a VM, the guest system is completely independent of from the host
system. It can be configured differently; it can be upgraded without
affecting the host system, as well as the other way round. You can have
different user accounts. And so on.
Again, the cost of total isolation is... Well, total isolation :-) It
means that you *have* to manage each VM individually -- sometimes a
desirable property, sometimes a burden. (And most of the time, a bit of
Last but not least, VMs allow total isolation of interfaces: The guest
system only talks to the (virtual) hardware, and is thus totally
independent of the functionality and interfaces of the host OS -- you
can run a totally different system inside the VM.
Here, the downside of independence is a lot of overhead, and very poor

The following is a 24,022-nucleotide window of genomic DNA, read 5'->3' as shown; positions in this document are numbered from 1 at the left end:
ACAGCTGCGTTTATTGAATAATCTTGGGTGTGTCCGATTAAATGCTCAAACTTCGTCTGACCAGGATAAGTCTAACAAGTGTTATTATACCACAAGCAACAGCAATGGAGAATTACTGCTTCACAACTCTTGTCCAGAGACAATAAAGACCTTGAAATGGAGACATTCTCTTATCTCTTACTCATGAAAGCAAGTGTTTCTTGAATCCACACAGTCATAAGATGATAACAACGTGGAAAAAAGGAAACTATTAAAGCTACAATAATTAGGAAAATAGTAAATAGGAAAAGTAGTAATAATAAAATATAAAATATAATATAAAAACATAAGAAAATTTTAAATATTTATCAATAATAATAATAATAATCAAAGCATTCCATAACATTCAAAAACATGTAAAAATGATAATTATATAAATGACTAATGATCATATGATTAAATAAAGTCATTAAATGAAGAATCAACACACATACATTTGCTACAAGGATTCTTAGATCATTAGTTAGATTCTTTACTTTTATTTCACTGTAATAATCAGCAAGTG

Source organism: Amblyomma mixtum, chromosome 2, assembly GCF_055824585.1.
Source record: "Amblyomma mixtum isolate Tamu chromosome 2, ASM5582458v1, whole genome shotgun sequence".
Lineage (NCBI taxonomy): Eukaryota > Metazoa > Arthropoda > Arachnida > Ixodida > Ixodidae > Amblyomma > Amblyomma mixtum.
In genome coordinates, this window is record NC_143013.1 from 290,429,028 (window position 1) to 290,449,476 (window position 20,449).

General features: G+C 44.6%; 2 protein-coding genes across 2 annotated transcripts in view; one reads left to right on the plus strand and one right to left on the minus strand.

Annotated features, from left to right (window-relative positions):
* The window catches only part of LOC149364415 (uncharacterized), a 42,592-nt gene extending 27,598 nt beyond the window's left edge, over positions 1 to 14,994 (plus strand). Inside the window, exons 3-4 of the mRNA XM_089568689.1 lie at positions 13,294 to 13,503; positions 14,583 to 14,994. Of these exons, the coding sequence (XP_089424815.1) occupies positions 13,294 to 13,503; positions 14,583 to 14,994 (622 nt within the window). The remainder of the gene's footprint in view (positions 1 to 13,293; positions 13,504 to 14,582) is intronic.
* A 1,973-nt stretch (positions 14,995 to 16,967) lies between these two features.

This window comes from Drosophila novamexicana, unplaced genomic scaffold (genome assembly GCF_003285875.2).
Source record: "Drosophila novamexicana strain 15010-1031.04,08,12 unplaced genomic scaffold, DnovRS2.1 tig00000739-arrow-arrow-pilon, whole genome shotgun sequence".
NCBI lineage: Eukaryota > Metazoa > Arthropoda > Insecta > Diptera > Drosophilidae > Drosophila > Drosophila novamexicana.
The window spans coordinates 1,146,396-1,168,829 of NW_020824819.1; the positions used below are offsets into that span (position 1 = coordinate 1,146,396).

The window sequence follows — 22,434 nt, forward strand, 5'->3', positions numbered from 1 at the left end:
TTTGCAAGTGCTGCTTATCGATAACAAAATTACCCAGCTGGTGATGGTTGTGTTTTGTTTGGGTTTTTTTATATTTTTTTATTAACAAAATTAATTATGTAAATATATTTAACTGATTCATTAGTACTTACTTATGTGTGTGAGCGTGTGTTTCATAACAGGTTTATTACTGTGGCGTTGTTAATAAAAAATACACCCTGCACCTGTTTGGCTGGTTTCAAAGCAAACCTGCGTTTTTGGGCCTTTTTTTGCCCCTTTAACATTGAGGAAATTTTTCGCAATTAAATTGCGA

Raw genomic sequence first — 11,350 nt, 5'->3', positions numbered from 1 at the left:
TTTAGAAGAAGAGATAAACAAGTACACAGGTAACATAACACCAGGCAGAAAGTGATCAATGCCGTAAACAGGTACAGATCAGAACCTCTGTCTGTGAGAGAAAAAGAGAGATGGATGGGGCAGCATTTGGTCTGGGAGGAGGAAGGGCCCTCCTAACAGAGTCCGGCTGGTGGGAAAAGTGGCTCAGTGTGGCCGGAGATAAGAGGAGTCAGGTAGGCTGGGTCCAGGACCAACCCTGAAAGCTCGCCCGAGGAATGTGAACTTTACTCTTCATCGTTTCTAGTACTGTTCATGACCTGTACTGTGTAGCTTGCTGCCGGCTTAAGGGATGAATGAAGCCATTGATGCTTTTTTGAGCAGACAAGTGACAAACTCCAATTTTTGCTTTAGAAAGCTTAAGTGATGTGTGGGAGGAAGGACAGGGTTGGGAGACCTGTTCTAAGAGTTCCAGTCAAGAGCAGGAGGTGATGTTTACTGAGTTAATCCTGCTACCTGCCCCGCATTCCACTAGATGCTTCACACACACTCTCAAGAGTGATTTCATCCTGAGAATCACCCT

resource utilization. Paravirtualization cuts this down a bit, but
doesn't fundamentally change the situation.
(This is a blessing for hardware vendors of course -- especially as
standard application vendors lately have been slacking a bit with
bloating their software tomake up for recent increases in processing
power and memory sizes...)
All in all, while hardware virtualization provides total isolation in
all regards, it is often total overkill too -- more isolation than
necessary or desired.
Various kinds of container mechanisms (vserver and OpenVZ in Linux for
example) are an interesting alternative in many situations. Here, you